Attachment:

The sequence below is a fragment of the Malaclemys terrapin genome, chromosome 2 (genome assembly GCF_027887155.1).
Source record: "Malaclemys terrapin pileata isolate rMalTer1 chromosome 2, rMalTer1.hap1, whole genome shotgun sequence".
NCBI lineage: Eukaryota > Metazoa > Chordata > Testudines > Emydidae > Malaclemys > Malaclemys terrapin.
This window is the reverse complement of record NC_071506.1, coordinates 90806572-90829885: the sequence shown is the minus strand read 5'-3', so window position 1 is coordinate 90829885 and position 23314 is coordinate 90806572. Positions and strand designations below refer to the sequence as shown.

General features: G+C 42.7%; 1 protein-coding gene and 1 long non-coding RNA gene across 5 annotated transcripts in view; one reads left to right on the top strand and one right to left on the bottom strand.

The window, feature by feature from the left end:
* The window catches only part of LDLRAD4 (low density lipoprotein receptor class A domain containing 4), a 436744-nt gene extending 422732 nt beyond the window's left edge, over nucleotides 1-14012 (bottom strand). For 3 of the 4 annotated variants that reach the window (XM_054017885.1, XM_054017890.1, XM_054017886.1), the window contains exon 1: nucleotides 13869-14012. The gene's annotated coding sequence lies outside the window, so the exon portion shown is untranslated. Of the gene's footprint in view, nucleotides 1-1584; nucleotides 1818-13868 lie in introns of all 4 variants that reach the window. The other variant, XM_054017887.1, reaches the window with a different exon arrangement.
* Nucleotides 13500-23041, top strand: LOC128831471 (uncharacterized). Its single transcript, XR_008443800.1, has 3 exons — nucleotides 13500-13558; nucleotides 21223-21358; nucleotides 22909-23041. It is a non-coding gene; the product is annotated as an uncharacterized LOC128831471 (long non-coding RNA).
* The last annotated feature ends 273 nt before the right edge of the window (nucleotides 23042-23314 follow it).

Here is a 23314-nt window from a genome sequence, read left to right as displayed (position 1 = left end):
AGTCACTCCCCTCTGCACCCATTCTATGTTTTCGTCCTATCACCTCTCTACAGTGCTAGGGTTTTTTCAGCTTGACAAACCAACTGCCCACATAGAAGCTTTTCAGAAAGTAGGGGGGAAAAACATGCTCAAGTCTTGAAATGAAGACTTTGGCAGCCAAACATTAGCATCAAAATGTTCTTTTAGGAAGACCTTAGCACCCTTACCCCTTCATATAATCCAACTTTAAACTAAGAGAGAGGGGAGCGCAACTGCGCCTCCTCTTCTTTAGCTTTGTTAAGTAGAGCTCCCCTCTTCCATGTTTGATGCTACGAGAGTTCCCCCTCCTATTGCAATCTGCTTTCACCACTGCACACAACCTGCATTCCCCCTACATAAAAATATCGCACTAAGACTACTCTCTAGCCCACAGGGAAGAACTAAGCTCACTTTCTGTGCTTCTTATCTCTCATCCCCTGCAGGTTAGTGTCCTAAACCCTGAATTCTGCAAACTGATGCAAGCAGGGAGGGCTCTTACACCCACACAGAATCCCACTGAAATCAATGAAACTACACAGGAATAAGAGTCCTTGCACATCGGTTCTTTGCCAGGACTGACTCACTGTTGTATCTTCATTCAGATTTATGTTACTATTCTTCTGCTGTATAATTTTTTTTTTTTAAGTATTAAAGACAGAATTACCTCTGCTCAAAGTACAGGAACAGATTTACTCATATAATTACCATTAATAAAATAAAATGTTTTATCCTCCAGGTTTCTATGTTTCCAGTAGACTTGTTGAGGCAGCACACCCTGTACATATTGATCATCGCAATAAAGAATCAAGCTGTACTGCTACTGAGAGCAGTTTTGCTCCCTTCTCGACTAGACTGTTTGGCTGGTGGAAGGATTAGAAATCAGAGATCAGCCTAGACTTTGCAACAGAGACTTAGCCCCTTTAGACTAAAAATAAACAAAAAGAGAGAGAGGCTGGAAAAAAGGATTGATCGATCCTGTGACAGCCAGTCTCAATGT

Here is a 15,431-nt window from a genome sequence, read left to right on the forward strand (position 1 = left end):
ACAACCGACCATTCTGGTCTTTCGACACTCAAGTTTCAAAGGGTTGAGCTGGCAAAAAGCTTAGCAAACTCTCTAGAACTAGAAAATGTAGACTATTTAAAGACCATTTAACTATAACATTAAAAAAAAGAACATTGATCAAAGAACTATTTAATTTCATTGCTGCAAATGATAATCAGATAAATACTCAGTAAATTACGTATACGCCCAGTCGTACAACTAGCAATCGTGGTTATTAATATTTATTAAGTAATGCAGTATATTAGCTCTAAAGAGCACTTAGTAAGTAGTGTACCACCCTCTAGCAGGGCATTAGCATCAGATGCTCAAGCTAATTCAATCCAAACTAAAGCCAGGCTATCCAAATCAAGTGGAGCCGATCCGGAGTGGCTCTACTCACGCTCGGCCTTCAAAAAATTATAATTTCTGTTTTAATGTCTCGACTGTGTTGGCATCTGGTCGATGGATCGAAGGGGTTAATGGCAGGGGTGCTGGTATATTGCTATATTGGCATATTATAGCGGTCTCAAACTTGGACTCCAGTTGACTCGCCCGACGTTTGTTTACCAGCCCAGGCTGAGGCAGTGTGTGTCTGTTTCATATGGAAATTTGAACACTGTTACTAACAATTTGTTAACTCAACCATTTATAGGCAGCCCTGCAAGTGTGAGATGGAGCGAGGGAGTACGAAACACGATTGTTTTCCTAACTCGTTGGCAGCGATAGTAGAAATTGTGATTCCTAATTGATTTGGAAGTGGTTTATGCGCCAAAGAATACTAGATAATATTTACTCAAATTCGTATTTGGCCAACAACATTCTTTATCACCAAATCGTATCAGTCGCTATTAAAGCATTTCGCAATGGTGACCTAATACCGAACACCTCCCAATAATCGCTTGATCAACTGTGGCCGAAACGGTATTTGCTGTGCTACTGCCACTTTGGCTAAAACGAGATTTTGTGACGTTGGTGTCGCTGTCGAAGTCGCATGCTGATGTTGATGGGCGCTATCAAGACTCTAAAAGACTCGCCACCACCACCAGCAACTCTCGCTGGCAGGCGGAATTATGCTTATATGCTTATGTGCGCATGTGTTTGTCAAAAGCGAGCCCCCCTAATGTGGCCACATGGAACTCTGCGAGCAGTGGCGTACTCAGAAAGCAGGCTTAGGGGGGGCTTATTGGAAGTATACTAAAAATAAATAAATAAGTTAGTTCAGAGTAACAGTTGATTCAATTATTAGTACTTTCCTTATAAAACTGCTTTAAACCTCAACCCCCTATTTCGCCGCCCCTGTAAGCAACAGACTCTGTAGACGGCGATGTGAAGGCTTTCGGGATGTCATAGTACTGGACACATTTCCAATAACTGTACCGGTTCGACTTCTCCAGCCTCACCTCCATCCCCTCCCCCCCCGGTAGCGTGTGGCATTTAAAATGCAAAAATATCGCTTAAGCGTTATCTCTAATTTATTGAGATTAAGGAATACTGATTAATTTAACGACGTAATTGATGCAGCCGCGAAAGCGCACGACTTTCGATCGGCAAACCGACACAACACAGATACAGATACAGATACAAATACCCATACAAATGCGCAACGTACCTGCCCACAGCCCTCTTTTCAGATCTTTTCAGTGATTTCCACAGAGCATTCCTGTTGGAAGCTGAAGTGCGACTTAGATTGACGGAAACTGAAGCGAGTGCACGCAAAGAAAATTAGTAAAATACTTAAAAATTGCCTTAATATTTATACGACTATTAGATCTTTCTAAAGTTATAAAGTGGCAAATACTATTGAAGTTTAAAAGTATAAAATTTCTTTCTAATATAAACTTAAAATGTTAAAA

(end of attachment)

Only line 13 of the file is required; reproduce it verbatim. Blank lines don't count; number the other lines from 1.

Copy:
ACAACCGACCATTCTGGTCTTTCGACACTCAAGTTTCAAAGGGTTGAGCTGGCAAAAAGCTTAGCAAACTCTCTAGAACTAGAAAATGTAGACTATTTAAAGACCATTTAACTATAACATTAAAAAAAAGAACATTGATCAAAGAACTATTTAATTTCATTGCTGCAAATGATAATCAGATAAATACTCAGTAAATTACGTATACGCCCAGTCGTACAACTAGCAATCGTGGTTATTAATATTTATTAAGTAATGCAGTATATTAGCTCTAAAGAGCACTTAGTAAGTAGTGTACCACCCTCTAGCAGGGCATTAGCATCAGATGCTCAAGCTAATTCAATCCAAACTAAAGCCAGGCTATCCAAATCAAGTGGAGCCGATCCGGAGTGGCTCTACTCACGCTCGGCCTTCAAAAAATTATAATTTCTGTTTTAATGTCTCGACTGTGTTGGCATCTGGTCGATGGATCGAAGGGGTTAATGGCAGGGGTGCTGGTATATTGCTATATTGGCATATTATAGCGGTCTCAAACTTGGACTCCAGTTGACTCGCCCGACGTTTGTTTACCAGCCCAGGCTGAGGCAGTGTGTGTCTGTTTCATATGGAAATTTGAACACTGTTACTAACAATTTGTTAACTCAACCATTTATAGGCAGCCCTGCAAGTGTGAGATGGAGCGAGGGAGTACGAAACACGATTGTTTTCCTAACTCGTTGGCAGCGATAGTAGAAATTGTGATTCCTAATTGATTTGGAAGTGGTTTATGCGCCAAAGAATACTAGATAATATTTACTCAAATTCGTATTTGGCCAACAACATTCTTTATCACCAAATCGTATCAGTCGCTATTAAAGCATTTCGCAATGGTGACCTAATACCGAACACCTCCCAATAATCGCTTGATCAACTGTGGCCGAAACGGTATTTGCTGTGCTACTGCCACTTTGGCTAAAACGAGATTTTGTGACGTTGGTGTCGCTGTCGAAGTCGCATGCTGATGTTGATGGGCGCTATCAAGACTCTAAAAGACTCGCCACCACCACCAGCAACTCTCGCTGGCAGGCGGAATTATGCTTATATGCTTATGTGCGCATGTGTTTGTCAAAAGCGAGCCCCCCTAATGTGGCCACATGGAACTCTGCGAGCAGTGGCGTACTCAGAAAGCAGGCTTAGGGGGGGCTTATTGGAAGTATACTAAAAATAAATAAATAAGTTAGTTCAGAGTAACAGTTGATTCAATTATTAGTACTTTCCTTATAAAACTGCTTTAAACCTCAACCCCCTATTTCGCCGCCCCTGTAAGCAACAGACTCTGTAGACGGCGATGTGAAGGCTTTCGGGATGTCATAGTACTGGACACATTTCCAATAACTGTACCGGTTCGACTTCTCCAGCCTCACCTCCATCCCCTCCCCCCCCGGTAGCGTGTGGCATTTAAAATGCAAAAATATCGCTTAAGCGTTATCTCTAATTTATTGAGATTAAGGAATACTGATTAATTTAACGACGTAATTGATGCAGCCGCGAAAGCGCACGACTTTCGATCGGCAAACCGACACAACACAGATACAGATACAGATACAAATACCCATACAAATGCGCAACGTACCTGCCCACAGCCCTCTTTTCAGATCTTTTCAGTGATTTCCACAGAGCATTCCTGTTGGAAGCTGAAGTGCGACTTAGATTGACGGAAACTGAAGCGAGTGCACGCAAAGAAAATTAGTAAAATACTTAAAAATTGCCTTAATATTTATACGACTATTAGATCTTTCTAAAGTTATAAAGTGGCAAATACTATTGAAGTTTAAAAGTATAAAATTTCTTTCTAATATAAACTTAAAATGTTAAAA